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How companies /organizations decline, and how to stop it

decline“I’ve come to see institutional decline like a staged disease.  Harder to detect but easier to cure in the early stages.  Easier to detect, but harder to cure in the later.” Jim Collins

When I first founded EMA, I would panic if we had a bad month. The panic wasn’t  completely unfounded, I had limited resources and  wouldn’t have survived too many bad ones.  Conversely, I would be almost giddy when we had a good month.  What I learned over time, was to control my emotions a bit, and keep a more even keel.

Almost every organization, even very healthy ones, experience downturns.  On the other hand, very unhealthy ones can have a temporary upturn.  The wisdom is knowing the difference between a blip and trend.

Author and business researcher Jim Collins wrote “How the Mighty Fall” in which he chronicled stages of business decline.

Collins suggests there are five stages to decline:

  1. Hubris born of success
  2. Undisciplined pursuit of more
  3. Denial of risk and peril
  4. Grasping for salvation
  5. Capitulation to irrelevance or death

Honestly, the one that frightens me the most is number one, hubris (or arrogance) born of success.  “I/We are great because we do/know certain things,” as opposed to understanding WHY these things we do or know work for us.

I see this all the time in others, and to be honest, have seen it in myself.  All of us like to think highly of ourselves, and if we’ve experienced career or business success, it confirms our opinion.

It’s a recipe for disaster.  Arrogant people don’t learn, and the moment you stop paying attention to what’s going on in your organization, the market, and within yourself- you’ve taken the first step to failure.

I don’t accept president Obama’s “you didn’t build that” statement.  But, neither is it true that any of us achieve success entirely on our own.

I was fortunate early in my career to work for two incredible entrepreneurs that taught me not only the technicals of the electronic motor drive business, but allowed me to take a leadership role in a growing company.  They also put up with a lot of mistakes, and I’m forever grateful to them.

The undisciplined pursuit of more is another big problem.  Growth has ruined companies and the people that led them.  (See Grow or Die, is that true?)

Denial of risk and peril goes along with hubris.  “We’re a great company; our customers love us; our competition is inferior to us.”  Often said, without a shred of objective data to back that opinion up.

A number of years ago we landed a big job, in fact at that time, the biggest job we’d ever gotten.  It took a lot of our resources, but it was very profitable.  When that project ended about a year later, I began to have some nagging unease about our company.   We seemed to have lost our edge, but everyone was telling me different.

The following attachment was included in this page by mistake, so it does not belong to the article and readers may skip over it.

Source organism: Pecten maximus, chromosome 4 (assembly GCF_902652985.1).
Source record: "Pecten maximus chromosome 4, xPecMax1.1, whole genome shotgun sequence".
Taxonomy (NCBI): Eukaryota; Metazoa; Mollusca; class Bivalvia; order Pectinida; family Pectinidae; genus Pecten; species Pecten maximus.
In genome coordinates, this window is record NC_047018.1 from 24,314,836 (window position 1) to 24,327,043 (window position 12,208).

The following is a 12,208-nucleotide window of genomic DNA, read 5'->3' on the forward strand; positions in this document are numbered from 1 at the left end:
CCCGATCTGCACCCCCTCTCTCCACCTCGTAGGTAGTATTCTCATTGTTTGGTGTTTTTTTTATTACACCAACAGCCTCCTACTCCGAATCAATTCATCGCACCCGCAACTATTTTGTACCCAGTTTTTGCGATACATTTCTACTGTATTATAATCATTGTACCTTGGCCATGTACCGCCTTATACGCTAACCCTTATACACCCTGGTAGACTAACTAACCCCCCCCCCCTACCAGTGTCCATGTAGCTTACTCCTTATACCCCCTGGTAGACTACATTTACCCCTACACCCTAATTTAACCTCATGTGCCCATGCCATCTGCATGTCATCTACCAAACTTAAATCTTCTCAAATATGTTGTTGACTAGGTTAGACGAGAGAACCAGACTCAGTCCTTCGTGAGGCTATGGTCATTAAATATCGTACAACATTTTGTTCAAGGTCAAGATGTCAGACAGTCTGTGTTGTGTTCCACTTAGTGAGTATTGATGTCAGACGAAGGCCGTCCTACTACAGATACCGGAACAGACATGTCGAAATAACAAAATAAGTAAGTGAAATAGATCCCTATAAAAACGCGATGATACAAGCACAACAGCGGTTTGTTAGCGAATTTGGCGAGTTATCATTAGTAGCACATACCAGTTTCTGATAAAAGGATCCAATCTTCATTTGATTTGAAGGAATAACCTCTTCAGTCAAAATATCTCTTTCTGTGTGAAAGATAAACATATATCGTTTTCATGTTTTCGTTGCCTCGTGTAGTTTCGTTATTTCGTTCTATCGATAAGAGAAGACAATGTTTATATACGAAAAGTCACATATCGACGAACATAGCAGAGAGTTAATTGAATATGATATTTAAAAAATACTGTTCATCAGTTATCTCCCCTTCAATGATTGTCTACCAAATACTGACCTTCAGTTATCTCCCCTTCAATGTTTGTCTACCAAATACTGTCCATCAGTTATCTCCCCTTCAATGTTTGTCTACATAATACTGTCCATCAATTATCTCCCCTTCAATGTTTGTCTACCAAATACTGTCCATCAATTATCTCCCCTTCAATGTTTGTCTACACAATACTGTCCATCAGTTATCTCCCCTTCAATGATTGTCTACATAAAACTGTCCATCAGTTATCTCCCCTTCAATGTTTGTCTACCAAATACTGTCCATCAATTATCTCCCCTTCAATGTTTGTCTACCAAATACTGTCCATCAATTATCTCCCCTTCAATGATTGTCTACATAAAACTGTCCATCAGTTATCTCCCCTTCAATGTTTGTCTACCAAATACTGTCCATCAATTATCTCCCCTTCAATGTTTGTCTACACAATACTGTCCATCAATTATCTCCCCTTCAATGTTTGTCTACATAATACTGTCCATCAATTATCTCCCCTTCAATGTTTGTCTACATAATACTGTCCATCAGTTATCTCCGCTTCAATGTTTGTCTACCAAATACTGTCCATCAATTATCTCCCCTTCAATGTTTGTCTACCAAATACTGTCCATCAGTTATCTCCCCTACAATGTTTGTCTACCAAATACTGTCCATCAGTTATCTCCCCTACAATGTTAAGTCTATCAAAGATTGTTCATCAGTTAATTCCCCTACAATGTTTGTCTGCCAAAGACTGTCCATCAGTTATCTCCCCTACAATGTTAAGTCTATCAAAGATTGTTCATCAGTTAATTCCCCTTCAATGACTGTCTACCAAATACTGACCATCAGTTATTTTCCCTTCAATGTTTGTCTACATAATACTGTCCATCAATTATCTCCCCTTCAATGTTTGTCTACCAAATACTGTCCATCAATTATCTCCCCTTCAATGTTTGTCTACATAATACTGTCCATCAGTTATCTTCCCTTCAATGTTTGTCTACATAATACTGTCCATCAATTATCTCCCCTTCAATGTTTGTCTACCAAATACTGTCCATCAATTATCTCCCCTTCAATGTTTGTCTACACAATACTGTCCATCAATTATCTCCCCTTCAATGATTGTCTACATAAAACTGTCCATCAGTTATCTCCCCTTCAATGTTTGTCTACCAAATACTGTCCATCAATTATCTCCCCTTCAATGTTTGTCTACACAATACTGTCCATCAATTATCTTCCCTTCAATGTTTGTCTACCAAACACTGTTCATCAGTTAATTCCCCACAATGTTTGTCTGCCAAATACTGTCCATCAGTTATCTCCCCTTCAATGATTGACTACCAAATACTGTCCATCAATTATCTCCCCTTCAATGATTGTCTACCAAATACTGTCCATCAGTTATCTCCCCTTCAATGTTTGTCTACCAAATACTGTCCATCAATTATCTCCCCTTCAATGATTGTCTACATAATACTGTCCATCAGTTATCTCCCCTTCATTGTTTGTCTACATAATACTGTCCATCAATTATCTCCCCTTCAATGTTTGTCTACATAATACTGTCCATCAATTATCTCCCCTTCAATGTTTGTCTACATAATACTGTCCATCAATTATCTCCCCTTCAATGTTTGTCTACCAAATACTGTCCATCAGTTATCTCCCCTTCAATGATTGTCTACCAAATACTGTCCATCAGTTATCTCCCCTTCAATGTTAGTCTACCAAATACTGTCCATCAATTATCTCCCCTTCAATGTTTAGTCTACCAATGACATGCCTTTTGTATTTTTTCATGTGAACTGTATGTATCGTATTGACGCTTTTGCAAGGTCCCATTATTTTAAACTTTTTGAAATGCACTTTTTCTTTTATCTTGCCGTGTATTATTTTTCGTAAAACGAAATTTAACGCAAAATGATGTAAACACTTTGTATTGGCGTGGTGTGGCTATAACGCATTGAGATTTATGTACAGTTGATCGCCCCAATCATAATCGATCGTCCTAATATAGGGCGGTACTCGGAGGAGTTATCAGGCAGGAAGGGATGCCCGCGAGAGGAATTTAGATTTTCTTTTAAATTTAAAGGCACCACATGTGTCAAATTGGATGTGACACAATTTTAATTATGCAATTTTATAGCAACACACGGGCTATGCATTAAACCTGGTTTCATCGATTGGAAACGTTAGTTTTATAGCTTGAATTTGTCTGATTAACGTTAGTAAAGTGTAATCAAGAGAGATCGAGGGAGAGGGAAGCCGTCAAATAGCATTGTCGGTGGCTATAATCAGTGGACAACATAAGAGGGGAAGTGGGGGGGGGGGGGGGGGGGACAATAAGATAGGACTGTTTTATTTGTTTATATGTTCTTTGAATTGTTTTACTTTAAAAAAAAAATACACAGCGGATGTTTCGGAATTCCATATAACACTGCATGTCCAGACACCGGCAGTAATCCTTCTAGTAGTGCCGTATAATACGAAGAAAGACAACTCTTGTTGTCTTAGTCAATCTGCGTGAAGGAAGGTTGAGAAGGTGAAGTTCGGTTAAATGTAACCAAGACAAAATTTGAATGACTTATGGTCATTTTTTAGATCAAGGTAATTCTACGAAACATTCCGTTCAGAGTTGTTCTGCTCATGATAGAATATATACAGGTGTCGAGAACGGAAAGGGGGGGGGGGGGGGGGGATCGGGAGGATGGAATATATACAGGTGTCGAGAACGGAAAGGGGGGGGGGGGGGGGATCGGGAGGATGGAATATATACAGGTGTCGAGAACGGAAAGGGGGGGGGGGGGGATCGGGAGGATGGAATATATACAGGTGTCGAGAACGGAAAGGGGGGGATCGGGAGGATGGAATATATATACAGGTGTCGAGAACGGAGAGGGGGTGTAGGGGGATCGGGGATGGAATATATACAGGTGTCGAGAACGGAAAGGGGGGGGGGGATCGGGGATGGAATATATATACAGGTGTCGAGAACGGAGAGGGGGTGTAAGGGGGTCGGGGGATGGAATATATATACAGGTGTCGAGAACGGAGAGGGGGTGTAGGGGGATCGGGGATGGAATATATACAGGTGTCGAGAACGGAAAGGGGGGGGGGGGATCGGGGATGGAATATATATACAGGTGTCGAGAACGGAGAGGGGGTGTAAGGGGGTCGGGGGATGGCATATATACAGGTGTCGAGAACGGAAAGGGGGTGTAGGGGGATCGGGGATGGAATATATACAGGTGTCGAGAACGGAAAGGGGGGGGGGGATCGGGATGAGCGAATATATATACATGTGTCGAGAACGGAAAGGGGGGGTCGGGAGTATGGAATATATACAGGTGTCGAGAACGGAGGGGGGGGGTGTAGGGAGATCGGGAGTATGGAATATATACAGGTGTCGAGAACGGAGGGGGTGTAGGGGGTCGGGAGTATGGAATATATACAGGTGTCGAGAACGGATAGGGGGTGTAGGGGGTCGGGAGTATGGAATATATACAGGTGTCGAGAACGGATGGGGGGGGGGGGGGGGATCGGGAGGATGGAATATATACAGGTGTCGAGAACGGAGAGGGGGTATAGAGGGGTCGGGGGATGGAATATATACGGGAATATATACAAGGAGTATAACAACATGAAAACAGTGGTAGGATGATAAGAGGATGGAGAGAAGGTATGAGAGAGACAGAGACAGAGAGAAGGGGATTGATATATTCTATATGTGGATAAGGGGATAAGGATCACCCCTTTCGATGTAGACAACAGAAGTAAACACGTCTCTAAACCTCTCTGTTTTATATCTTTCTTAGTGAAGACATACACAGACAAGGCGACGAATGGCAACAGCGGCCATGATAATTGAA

I hired an outside consultant to help, and an indepth and unemotional analysis confirmed my suspicions. We were losing ground in every area.  The large project had distracted me and allowed a number of unresolved issues to fester. We were in denial.  Fortunately, we got out of it.

When you find yourself blaming external forces for your problems, you’re in trouble. It’s empowering to take personal responsibility, and its the first step to resolution.   IF I am the problem, then I am the solution.

Many companies that find themselves in decline start grabbing at straws.  Hire a superstar, go after another market, begin supplying more products and services, can all be desperate attempts. And, the research indicates they rarely work.

Here’s some hints on avoiding decline:

First of all, stay humble and pay attention to your business. Never assume you deserve success; it has to be constantly  earned.  You MUST provide excellent services and products, and you must be friendly and accessible.

Be sure you have the right people in the right seats in your company.  This is a primary leadership responsibility.  Building a success culture, and instilling it in your people is your job.

Rather than trying new things, the path out of a decline is often returning to good leadership and business practices.  There’s a great story of a fast food company CEO who was hired to pull the company out of a terrible decline.  Prior to beginning his job he visited many of their stores.

At his first meeting, people were telling him the reasons for decline, ranging from changing consumer tastes to increased competition. He interrupted them and said, “the problem with this company is dirty bathrooms and surly employees, and we are going to fix that starting right now.”  The company did indeed turn around.  Never ignore the basics of your business; it’s easy to stray from them.

In a decline..  here are a  few steps to consider:

  1. Put all emotion aside and deal with the scary truth.  This may mean getting some outside help. Don’t underestimate your own hubris.
  2. Avoid the temptation to blame external factors. Accept responsibility.
  3. Be diligent in rectifying systemic failures in your customer service or operations.
  4. Do not grab at straws.  Hiring the competition’s best salesperson usually does not work.
  5. Back to basics.  Why do customers use you? What’s an ideal customer look like?
  6. Fight!  Most companies can,  in fact,  be turned around.


Eddie Mayfield